Imagined history, true-life mystery, peculiar island-dwellers, and a most unusual pet dominate these new books.
By Bernard Cornwell
HarperCollins, $25

Richard Sharpe is a soldier’s soldier, an officer commissioned up from the ranks after saving the life of his commanding officer, Arthur Wellesley, who in a few years would be known as the Duke of Wellington.

Though this happened in India, Sharpe does his most celebrated soldiering in Spain, in the adventures that Bernard Cornwell has so de- lightfully chronicled in Sharpe’s Rifles, Sharpe’s Eagle, Sharpe’s
Company, and other novels that do for the early 19th-century land campaigns what Patrick O’Brian’s Aubrey-Maturin series does for the sea. Cornwell is a bit less literary and, therefore, a little more accessible. But his books do what good historical fiction must do — bring the period to life, and teach the reader something without making him feel as if he is back in school. On both counts, Cornwell succeeds admirably.

A new Sharpe adventure is always welcome. But the latest will inspire a measure of concern among some loyal readers. Its title, Sharpe’s Trafalgar, prompts the inevitable question: When did Sharpe join the Navy?

Never, it turns out. But the man has a way of being at the right — or, perhaps, wrong — place at exactly the right moment. This time he is on a British warship that just happens to stumble across Nelson’s fleet on the eve of battle. The action is first-rate, and the inevitable meal Sharpe shares with Vice Admiral Horatio Nelson is even better. This is a fine, if improbable, addition to the Sharpe series.

By Paul Theroux
Houghton Mifflin, $26

Any hotel could tell a hundred stories. And a down-at-the-heels hotel in a tropical locale … well, we’re into Paul Theroux territory here. World traveler and raconteur Theroux dips into the polyglot melting pot of our 50th state for this immensely entertaining collection of scandals, liaisons, mysteries, and murders — tales you might hear while sitting around the hotel’s Paradise Lost bar sipping a mai tai.

Narrated by the hotel manager, a failed writer from the mainland, the stories have as varied a cast as ever set out for Canterbury or embarked on a Ship of Fools: the fratricidal twins, Wayne and Will; the imperious advice columnist, Madam Ma, and her Oedipal son; the man who can no longer afford his wife; the millionaire with everything; the girl who wants nothing. And hotel owner Buddy, one of those larger-than-life Theroux hero/villains whose weirdness, funny and charming at first, finally turns poisonous.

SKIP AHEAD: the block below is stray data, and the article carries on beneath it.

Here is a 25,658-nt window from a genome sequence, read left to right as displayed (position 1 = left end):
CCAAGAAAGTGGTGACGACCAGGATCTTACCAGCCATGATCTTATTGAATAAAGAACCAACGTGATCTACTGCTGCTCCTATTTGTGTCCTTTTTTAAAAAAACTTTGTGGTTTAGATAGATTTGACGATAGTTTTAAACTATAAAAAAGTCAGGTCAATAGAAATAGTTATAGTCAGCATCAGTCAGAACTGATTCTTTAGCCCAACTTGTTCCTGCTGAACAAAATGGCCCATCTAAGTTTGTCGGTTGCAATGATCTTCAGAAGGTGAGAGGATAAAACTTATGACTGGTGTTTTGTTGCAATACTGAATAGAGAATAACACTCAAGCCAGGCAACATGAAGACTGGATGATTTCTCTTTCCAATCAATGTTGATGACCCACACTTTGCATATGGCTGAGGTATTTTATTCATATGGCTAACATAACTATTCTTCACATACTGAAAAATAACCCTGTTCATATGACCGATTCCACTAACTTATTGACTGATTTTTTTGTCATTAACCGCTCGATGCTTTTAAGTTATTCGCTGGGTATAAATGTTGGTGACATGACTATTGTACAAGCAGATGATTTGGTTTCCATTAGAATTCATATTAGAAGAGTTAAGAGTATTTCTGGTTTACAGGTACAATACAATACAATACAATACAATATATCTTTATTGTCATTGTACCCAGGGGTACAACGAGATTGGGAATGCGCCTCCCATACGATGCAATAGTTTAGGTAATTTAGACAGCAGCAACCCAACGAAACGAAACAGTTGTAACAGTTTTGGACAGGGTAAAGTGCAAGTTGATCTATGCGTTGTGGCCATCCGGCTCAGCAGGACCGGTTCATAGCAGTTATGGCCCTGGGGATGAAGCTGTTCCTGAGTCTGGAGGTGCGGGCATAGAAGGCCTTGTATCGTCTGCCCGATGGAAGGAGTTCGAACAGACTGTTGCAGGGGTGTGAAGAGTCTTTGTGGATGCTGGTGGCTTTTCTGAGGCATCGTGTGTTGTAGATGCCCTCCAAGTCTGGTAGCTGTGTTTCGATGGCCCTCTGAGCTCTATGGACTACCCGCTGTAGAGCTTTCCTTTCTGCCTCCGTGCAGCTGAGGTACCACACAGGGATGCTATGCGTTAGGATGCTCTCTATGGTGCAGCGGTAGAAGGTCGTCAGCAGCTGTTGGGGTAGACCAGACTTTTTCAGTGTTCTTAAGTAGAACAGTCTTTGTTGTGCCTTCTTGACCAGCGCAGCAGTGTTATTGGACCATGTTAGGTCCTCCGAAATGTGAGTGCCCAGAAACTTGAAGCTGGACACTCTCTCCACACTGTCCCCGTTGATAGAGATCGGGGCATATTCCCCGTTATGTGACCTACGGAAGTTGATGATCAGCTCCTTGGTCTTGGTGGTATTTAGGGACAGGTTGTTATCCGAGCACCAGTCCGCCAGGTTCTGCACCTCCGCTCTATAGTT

Is the narrator’s wife, Sweetie, really the product of a liaison between a chambermaid and a former U.S. president? Why does the retired carpenter on the fifth floor hammer and saw away night after night?

As one of the maids remarks: “If you make the bed, you know everything.”

By Candice DeLong with Elisa Petrini
Hyperion, $23.95

Candice DeLong had to fight to become one of the early female FBI agents. A former psychiatric ward nurse, she had the toughness to make it through training with her psyche undamaged, though she ruined a shoulder when a sadistic instructor made her attempt to fire 75 rounds from a shotgun.

But the real bad guys were outside the bureau, and she quickly learned how to spot them and also to catch them. She became a profiler, skilled in using crime evidence to draw a psychological profile of the criminal. She worked some of the FBI’s more famous cases, including the Tylenol murderer and the Unabomber.

DeLong raised a son on her own, which may account for her sensitivity to crime victims and their vulnerability. The book blends real-life crime stories and cautionary advice from society’s “shark fence” as it chronicles DeLong’s success in a historically male domain. Wouldn’t Hoover be surprised.

By Malcolm MacPherson
St. Martin’s Press/Thomas Dunne Books, $23.95

A few years ago, motorists on Interstate 25 near Colorado Springs sometimes spotted a cowboy on horseback, a couple of dogs, and an elephant shambling through the sagebrush.

That would have been Bob Norris and his pet pachyderm, Amy, checking fences at his T Cross Ranch. Brake lights flashed, cars veered to the side of the road, and pretty soon there was a traffic jam. Even in the wildest West, you don’t see a cowboy and his elephant every day. But then, Bob Norris is no ordinary cowboy.

Former Marlboro Man and son of a Disney animator turned banker, Norris was, for years, a successful cattle rancher. Then one day an animal dealer rented space in his barn for some baby elephants.

The story, told by a former Newsweek correspondent, follows Amy from Africa, where she is orphaned during a cull of the elephant herd, to Norris’ ranch, where she almost perishes from loneliness. But Norris has a way with animals, and the animal dealer is willing to part with her — for a price. Before long, Amy is happily tagging along like an overgrown puppy. She leads horses around by the reins and cavorts with cowboys in a mud wallow.

But inevitably she outgrows her stall, then the whole barn. Norris has to make some heart-wrenching decisions about finding a better home for Amy. Before he does, however, this is a bighearted story, amazing, strange, and funny.

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